by Dr. Jillian Teta
Polycystic Ovarian Syndrome (PCOS): an umbrella term for a spectrum of metabolic dysfunction
Truth is, we don’t know exactly what causes PCOS (Polycystic Ovarian Syndrome). A single, consistent causative factor has evaded researchers and clinicians alike. PCOS, instead, is thought to spring from many different factors, including environmental and genetic ones.
PCOS represents a broad spectrum of symptoms in a wide variety of women. Classically thought as something that only struck women who were overweight, we can easily see that this is not the case, based on the amount of ladies who are lean and struggling with PCOS.
Infertility associated with PCOS can be heartbreaking. The irregular cycles, anovulation, acne, hair growth and weight loss resistance commonly found in women with PCOS are frustrating and perplexing. Considering some of the underlying mechanisms at play provides insight as to how to move forward.
PCOS is not simply a problem of insulin resistance and metabolic syndrome. If that were true, all women with these would also have PCOS, and obviously, that is not true. PCOS begins far higher up in the chain of command, in the brain and nervous system, and how it responds to your internal and external environment.
While it is certainly possible to eat your way into PCOS by over consuming simple starches and sugars and inducing insulin resistance, this is not a universal path by a long shot.
If you are not into physiology and biochemistry and science-y stuff, feel free to skip this section, but it’s important to understand what you’re dealing with. 😉
How PCOS often starts is in the hypothalamus, a structure in your brain. Specifically, the application of a wide variety of stressors will initiate the process. “Stress” in this context means a variety of different things.
Chronic, uncompensated emotional and mental stress, physical stress from over-exercising, over-dieting and under-sleeping; environmental stress from exposure to hormone-disrupting compounds, estrogens, plasticizers and certain classes of pesticides and/or any combination of the preceding factors will increase catecholamines.
This, in turn, is noted by the hypothalamus, which will start releasing increased amounts of CRF (corticotropin-releasing factor).
CRF, in turn, increases cortisol production from the adrenals; increases the production of androgens, and can cause symptoms of depression.
Elevated, uncompensated cortisol will increase blood sugar. Increased blood sugar will lead to increased insulin release.
With chronic high blood sugar and high insulin, you tip towards insulin resistance.
In an attempt to make your body “hear” insulin’s message, the pancreas will make even more insulin. The ovaries are spurred on to make androgens (estrogen and testosterone) via insulin or IGF-1 (insulin like growth factor) receptors on their surface.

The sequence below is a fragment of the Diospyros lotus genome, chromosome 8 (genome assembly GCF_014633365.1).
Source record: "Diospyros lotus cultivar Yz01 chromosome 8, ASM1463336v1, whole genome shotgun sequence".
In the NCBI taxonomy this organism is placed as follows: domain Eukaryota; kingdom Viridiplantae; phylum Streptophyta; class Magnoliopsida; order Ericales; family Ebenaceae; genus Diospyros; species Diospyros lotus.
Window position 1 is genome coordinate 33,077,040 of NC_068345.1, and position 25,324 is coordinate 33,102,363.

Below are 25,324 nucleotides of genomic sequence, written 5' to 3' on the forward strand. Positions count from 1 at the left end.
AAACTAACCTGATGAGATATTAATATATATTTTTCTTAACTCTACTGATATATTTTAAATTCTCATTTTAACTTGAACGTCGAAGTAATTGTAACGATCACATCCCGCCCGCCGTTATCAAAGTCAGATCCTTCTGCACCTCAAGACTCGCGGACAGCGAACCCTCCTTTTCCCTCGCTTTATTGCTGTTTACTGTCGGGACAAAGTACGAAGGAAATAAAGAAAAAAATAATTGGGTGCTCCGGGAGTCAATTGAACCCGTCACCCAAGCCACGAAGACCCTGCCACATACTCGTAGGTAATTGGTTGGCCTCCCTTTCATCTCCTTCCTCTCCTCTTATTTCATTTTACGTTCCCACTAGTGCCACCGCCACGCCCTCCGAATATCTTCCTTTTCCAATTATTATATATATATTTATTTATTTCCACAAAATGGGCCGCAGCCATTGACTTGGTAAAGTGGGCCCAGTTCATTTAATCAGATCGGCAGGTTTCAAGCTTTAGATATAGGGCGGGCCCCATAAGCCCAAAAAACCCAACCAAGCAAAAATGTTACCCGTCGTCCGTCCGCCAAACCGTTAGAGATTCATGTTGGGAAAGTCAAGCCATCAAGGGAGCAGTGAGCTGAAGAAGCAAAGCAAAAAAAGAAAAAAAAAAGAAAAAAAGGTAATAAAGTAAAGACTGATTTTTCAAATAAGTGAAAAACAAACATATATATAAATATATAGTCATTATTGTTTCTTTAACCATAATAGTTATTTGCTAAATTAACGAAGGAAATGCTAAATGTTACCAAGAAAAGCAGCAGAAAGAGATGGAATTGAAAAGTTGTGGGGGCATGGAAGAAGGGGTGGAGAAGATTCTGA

The extra insulin and cortisol can create central obesity, typical in metabolic syndrome and PCOS, but there are plenty of lean women with PCOS.
The extra androgens, pumped out by the ovaries, are converted to estrone, by the process of aromatization. This process is accelerated when someone is overweight, as the fat cells are hot beds of aromatization.
Estrone is an estrogen fraction. Estrogen dominance is common in women with PCOS, who often have low absolute levels of progesterone or low relative progesterone in relationship to estrogens.
Estrone, in high amounts, is capable of disrupting another hormone, GnRH (gonadotropin-releasing hormone). The disruption in GnRH in turn leads to a skewing of the release of two other hormones important in the PCOS conversation, LH (luteinizing hormone) and FSH (follicle stimulating hormone).
Too much LH is produced, and too little FSH. Excess LH will drive even more androgen production, which will lead that cycle churning forward and assisted by high insulin.
Too little FSH means follicles never fully develop, so they swell a bit and turn cystic, unable to complete their cycle of maturation and thus ovulation.
High insulin, excessive androgens, elevated estrone and LH/FSH disruption lead to the classic symptoms of PCOS: irregular periods, absent period, infertility, acne, hair growth on the chin, above the lip, around the nipples and under the bellybutton. Tests and imaging studies may determine you are not ovulating, even though there are multiple swollen follicles/cysts on your ovaries.
Interestingly, these swellings/cysts are not always present in all women with PCOS. Excess androgens are also not always found, leading clinicians and researchers to think of PCOS as a wide presentation of symptoms, along the lines of a spectrum. What appears to be a consistent theme in all women with PCOS is GnRH disruption, leading to alteration of LH and FSH. This skewed ratio of high LH and low(er) FSH is responsible for irregular menses and infertility.
Therefore, it is important for all women, who are to be worked up for PCOS to not only have their androgens and fasting insulin tested, but LH and FSH too.
PCOS is therefore thought of as a syndrome on a spectrum – there are many symptoms captured by this umbrella term, but not all symptoms have to be present for a woman to experience PCOS and deal with the consequences of it.
Strategies for PCOS management:
Conventionally, drugs like metformin, birth control pills, progestins/progesterone and spironolactone are used to manage PCOS. This is fine, and often quite necessary, but there are many things that you can do today to help yourself, using your lifestyle, to mitigate the multitude of factors responsible for symptoms. A strictly drug approach, in my view, will be less superior to one that also utilizes food, movement, sleep, stress management and smart supplementation.
An integrative (and commonsense) approach to PCOS management therefore will focus on calming the brain down, re-sensitizing the body to insulin, normalizing cortisol output and balancing androgens. This will dovetail into breaking the dysfunctional loop that skews the LH/FSH ratio responsible for infertility associated with PCOS. This approach holds true even in lean women with PCOS.